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Friday, 17 February 2017

‘The Harbour Master’ by Daniel Pembrey

Published by No Exit Press,
10 November 2016.
ISBN: 078-1-84344-877-8 (PBO)

Amsterdam, at 6am on a misty March morning, and almost-retired detective Henk van der Pol is just sitting on his favourite seat by the harbour, contemplating breakfast with his journalist wife, Petra, when a woman’s body is found. It’s not his jurisdiction, and his boss is determined to keep him out of the case ... which makes him all the more determined to find out just how high the cover-up goes ...

This cracking PP is split into three parts: The Harbour Master, The Maze, and Ransom. The overarching storyline is continuous, but each part also features a separate investigation – it’s all cleverly, satisfyingly plotted. The first focuses on people-trafficking, the second on the death of a diplomat and a stolen painting, and the third involves the kidnap of a Brussels bureaucrat. Henk van der Pol is the narrator throughout: shrewd, cynical, a man who knows his patch of Amsterdam inside out, who’s not afraid of taking risks, yet who also knows when it’s time to draw his neck in, instead of sticking it out – one of the extra dimensions of this novel is the sense of realpolitik throughout. To continue in office, Van der Pol is forced to come to terms with the politics of cronyism, and his subordinates, geeky Stefan and newly-engaged Liesbeth, later have to choose between helping him solve a crime and protecting their jobs. Van der Pol is a maverick policeman, but in this real world the maverick doesn’t come out triumphant. The Amsterdam setting is a presence throughout, and we also get the sense of the European world, with van der Pol shuttling to and from Brussels, and his daughter going to Paris and Russia with her new, suspicious boyfriend.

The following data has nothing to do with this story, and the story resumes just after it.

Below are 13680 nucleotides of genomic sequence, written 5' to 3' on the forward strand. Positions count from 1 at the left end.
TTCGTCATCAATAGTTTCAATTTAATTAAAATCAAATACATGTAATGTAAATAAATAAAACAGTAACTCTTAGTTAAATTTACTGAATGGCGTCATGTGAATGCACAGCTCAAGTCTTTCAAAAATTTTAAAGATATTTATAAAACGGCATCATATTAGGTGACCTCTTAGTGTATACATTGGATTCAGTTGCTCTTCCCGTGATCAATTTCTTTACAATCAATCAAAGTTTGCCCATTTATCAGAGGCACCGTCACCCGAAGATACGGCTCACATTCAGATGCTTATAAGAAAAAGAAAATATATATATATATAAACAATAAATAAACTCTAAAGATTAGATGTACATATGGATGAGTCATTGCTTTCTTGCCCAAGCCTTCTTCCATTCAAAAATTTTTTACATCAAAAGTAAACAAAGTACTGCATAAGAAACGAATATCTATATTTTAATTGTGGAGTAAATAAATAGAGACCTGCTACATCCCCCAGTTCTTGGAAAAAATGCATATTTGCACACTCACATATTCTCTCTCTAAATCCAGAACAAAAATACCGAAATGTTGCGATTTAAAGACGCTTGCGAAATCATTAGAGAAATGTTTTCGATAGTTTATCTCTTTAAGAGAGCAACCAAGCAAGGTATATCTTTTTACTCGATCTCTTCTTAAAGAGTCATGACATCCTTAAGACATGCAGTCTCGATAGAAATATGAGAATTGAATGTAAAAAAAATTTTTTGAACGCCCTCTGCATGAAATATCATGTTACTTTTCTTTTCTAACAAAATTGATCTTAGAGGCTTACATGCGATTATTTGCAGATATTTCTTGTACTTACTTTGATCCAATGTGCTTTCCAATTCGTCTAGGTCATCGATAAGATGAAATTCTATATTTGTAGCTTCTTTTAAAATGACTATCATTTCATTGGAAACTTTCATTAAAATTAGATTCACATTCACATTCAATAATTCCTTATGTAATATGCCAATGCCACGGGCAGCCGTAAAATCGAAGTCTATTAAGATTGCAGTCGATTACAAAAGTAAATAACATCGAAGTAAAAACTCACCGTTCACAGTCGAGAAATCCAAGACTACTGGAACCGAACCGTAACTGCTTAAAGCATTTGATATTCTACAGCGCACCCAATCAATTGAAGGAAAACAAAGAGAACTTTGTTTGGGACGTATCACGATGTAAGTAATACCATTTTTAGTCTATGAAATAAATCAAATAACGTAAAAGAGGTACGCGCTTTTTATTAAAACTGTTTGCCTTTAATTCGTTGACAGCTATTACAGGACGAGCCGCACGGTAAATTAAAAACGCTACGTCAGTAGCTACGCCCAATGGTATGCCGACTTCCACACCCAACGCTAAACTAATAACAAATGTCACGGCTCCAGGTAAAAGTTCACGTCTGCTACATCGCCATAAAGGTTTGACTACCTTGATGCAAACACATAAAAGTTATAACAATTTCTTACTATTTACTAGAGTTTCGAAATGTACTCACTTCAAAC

A cleverly-crafted and unusual PP dealing with real issues in a vividly-evoked setting. Recommended.
Reviewer: Marsali Taylor

Daniel Pembrey grew up in Nottinghamshire beside Sherwood Forest. He studied history at Edinburgh University and received an MBA from INSEAD business school. Daniel then spent over a decade working in America and more recently Luxembourg, coming to rest in Amsterdam and London — dividing his time now between these two great maritime cities.  He is the author of the Henk van der Pol detective series and several short thriller stories, and he occasionally contributes non-fiction articles to publications including The Financial Times and The Times. In order to write The Harbour Master, he spent several months living in the docklands area of East Amsterdam, counting De Druif bar as his local.

Marsali Taylor grew up near Edinburgh, and came to Shetland as a newly-qualified teacher. She is currently a part-time teacher on Shetland's scenic west side, living with her husband and two Shetland ponies. Marsali is a qualified STGA tourist-guide who is fascinated by history, and has published plays in Shetland's distinctive dialect, as well as a history of women's suffrage in Shetland. She's also a keen sailor who enjoys exploring in her own 8m yacht, and an active member of her local drama group.  Marsali also does a regular monthly column for the Mystery People e-zine.

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